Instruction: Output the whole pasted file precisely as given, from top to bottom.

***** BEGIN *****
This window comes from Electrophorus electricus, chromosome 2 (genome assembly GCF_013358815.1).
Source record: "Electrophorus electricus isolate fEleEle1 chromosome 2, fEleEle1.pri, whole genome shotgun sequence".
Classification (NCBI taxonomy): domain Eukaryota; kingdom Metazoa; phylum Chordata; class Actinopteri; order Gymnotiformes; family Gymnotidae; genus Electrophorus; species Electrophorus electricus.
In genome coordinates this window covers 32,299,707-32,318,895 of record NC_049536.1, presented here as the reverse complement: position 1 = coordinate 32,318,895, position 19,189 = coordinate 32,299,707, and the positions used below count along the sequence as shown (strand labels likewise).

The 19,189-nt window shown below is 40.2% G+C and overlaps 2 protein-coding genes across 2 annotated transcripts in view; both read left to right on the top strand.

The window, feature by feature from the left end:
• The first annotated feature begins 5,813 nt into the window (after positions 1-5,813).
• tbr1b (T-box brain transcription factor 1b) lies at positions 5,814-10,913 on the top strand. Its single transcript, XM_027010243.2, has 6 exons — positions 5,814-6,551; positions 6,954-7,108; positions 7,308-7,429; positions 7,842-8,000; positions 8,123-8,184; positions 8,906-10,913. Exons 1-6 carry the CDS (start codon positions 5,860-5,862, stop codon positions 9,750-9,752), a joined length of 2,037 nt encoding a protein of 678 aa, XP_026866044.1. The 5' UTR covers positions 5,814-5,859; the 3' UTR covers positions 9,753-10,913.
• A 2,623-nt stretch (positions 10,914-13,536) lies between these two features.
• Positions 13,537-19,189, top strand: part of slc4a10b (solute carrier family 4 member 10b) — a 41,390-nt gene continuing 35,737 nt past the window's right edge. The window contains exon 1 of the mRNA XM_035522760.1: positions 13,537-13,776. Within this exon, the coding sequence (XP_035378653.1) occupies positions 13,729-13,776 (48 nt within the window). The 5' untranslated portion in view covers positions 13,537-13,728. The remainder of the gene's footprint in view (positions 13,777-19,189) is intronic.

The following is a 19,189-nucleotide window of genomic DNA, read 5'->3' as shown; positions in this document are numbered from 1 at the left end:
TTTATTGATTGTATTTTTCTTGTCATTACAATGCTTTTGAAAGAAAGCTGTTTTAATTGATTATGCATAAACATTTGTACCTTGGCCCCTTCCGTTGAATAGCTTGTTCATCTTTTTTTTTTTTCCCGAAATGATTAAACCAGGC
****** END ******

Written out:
This window comes from Electrophorus electricus, chromosome 2 (genome assembly GCF_013358815.1).
Source record: "Electrophorus electricus isolate fEleEle1 chromosome 2, fEleEle1.pri, whole genome shotgun sequence".
Classification (NCBI taxonomy): domain Eukaryota; kingdom Metazoa; phylum Chordata; class Actinopteri; order Gymnotiformes; family Gymnotidae; genus Electrophorus; species Electrophorus electricus.
In genome coordinates this window covers 32,299,707-32,318,895 of record NC_049536.1, presented here as the reverse complement: position 1 = coordinate 32,318,895, position 19,189 = coordinate 32,299,707, and the positions used below count along the sequence as shown (strand labels likewise).

The 19,189-nt window shown below is 40.2% G+C and overlaps 2 protein-coding genes across 2 annotated transcripts in view; both read left to right on the top strand.

The window, feature by feature from the left end:
• The first annotated feature begins 5,813 nt into the window (after positions 1-5,813).
• tbr1b (T-box brain transcription factor 1b) lies at positions 5,814-10,913 on the top strand. Its single transcript, XM_027010243.2, has 6 exons — positions 5,814-6,551; positions 6,954-7,108; positions 7,308-7,429; positions 7,842-8,000; positions 8,123-8,184; positions 8,906-10,913. Exons 1-6 carry the CDS (start codon positions 5,860-5,862, stop codon positions 9,750-9,752), a joined length of 2,037 nt encoding a protein of 678 aa, XP_026866044.1. The 5' UTR covers positions 5,814-5,859; the 3' UTR covers positions 9,753-10,913.
• A 2,623-nt stretch (positions 10,914-13,536) lies between these two features.
• Positions 13,537-19,189, top strand: part of slc4a10b (solute carrier family 4 member 10b) — a 41,390-nt gene continuing 35,737 nt past the window's right edge. The window contains exon 1 of the mRNA XM_035522760.1: positions 13,537-13,776. Within this exon, the coding sequence (XP_035378653.1) occupies positions 13,729-13,776 (48 nt within the window). The 5' untranslated portion in view covers positions 13,537-13,728. The remainder of the gene's footprint in view (positions 13,777-19,189) is intronic.

The following is a 19,189-nucleotide window of genomic DNA, read 5'->3' as shown; positions in this document are numbered from 1 at the left end:
TTTATTGATTGTATTTTTCTTGTCATTACAATGCTTTTGAAAGAAAGCTGTTTTAATTGATTATGCATAAACATTTGTACCTTGGCCCCTTCCGTTGAATAGCTTGTTCATCTTTTTTTTTTTTCCCGAAATGATTAAACCAGGC